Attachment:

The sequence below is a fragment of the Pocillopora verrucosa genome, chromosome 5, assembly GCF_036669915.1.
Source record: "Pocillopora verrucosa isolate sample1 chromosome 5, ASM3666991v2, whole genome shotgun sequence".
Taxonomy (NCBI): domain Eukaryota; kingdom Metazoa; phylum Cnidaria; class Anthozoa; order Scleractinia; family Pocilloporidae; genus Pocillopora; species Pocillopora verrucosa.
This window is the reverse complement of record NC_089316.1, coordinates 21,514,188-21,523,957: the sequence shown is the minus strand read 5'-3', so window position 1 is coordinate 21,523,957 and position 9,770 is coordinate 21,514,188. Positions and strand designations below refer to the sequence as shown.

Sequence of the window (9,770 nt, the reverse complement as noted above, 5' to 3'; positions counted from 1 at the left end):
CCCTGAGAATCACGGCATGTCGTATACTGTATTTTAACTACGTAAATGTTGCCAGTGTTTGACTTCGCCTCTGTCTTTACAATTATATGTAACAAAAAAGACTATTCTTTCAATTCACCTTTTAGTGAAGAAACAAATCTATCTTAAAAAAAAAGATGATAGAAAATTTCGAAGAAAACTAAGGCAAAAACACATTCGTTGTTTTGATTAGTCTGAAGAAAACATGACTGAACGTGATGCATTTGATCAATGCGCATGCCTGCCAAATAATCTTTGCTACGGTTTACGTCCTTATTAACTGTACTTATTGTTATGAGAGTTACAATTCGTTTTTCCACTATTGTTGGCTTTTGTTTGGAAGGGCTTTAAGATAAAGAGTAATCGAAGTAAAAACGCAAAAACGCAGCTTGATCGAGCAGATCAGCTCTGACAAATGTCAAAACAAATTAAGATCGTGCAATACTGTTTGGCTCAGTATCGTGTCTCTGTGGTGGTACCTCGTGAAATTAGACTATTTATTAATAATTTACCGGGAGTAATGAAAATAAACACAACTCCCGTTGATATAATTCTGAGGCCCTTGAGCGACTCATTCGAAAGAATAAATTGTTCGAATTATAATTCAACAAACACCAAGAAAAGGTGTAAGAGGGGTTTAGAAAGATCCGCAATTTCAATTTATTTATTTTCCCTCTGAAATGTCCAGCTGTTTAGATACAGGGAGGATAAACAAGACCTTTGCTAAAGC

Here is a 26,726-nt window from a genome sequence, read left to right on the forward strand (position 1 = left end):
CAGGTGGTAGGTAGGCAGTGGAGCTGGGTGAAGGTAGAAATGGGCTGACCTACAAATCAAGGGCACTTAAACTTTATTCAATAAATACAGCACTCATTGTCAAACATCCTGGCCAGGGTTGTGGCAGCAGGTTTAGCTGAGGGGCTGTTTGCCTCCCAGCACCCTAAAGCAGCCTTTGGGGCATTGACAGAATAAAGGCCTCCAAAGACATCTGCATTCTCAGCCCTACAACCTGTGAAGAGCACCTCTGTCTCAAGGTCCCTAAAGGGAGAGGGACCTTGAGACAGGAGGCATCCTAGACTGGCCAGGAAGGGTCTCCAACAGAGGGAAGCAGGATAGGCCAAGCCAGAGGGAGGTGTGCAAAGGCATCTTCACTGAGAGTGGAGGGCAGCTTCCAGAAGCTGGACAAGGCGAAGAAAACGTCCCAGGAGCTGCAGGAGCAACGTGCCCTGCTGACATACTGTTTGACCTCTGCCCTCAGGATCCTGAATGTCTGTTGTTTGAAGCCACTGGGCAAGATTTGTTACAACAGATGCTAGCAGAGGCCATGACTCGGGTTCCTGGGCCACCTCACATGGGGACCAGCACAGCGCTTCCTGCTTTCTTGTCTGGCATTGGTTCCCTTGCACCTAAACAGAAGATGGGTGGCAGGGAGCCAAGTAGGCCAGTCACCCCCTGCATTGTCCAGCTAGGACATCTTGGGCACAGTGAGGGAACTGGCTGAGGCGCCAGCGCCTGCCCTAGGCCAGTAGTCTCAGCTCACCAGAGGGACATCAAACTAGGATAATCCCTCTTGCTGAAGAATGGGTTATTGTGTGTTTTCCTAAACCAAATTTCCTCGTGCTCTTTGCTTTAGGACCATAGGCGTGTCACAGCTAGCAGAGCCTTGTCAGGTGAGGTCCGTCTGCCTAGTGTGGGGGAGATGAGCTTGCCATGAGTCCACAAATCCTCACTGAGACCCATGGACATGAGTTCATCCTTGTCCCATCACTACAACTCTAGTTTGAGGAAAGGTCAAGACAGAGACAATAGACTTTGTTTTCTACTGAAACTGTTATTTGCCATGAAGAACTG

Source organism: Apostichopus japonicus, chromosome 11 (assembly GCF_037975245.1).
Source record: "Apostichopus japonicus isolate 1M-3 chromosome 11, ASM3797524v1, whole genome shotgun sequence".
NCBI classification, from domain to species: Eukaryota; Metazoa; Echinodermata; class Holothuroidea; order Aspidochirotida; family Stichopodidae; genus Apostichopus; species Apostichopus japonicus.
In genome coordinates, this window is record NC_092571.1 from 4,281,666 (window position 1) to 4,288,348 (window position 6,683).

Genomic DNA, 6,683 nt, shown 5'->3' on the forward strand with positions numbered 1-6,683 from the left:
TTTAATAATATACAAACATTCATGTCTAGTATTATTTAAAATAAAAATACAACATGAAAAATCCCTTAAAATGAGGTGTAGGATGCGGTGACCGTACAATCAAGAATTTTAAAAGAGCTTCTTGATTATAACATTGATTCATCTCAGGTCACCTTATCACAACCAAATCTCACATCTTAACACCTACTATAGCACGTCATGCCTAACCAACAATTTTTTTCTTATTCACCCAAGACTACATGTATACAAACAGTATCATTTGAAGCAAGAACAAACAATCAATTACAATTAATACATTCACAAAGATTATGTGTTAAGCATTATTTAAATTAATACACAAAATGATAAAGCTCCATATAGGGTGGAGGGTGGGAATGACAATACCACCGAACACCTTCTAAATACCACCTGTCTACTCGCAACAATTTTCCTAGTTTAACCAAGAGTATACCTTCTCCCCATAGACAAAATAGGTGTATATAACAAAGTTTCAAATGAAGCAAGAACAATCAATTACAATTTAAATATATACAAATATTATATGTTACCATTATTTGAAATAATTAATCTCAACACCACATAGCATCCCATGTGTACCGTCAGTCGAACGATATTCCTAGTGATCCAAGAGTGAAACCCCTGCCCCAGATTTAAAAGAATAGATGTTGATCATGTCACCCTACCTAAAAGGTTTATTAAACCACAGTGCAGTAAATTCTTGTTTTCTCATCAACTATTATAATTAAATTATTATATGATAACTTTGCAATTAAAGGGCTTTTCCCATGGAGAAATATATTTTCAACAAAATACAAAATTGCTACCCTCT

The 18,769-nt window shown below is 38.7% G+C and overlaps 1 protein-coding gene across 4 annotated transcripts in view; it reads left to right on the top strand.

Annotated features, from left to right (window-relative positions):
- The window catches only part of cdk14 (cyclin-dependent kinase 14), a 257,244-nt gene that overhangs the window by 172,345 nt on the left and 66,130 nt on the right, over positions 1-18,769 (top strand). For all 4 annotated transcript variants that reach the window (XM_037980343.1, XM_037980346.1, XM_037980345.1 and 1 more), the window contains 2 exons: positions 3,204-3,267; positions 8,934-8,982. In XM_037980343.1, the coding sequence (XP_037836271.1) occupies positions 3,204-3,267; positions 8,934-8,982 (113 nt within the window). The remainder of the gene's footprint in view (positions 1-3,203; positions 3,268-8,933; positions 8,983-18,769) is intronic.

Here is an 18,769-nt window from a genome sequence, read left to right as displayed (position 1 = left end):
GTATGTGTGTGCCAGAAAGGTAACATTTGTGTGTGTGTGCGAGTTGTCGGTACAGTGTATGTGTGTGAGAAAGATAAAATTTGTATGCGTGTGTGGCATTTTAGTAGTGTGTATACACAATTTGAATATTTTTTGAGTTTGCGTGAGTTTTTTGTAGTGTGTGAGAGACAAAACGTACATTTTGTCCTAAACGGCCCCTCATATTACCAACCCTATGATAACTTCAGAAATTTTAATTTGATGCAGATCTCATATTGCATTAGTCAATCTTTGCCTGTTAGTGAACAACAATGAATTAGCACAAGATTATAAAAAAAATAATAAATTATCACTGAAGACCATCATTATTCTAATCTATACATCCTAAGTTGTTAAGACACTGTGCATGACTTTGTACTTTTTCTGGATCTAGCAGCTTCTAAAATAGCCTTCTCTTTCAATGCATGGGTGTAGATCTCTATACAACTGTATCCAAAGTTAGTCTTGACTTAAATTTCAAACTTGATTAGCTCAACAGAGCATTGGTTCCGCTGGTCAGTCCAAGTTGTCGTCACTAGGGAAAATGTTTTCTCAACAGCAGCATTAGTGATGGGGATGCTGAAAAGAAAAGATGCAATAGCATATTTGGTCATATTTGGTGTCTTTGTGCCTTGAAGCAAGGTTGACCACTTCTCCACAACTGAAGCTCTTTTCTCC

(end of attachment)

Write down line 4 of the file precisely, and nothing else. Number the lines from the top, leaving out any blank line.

This window is the reverse complement of record NC_089316.1, coordinates 21,514,188-21,523,957: the sequence shown is the minus strand read 5'-3', so window position 1 is coordinate 21,523,957 and position 9,770 is coordinate 21,514,188. Positions and strand designations below refer to the sequence as shown.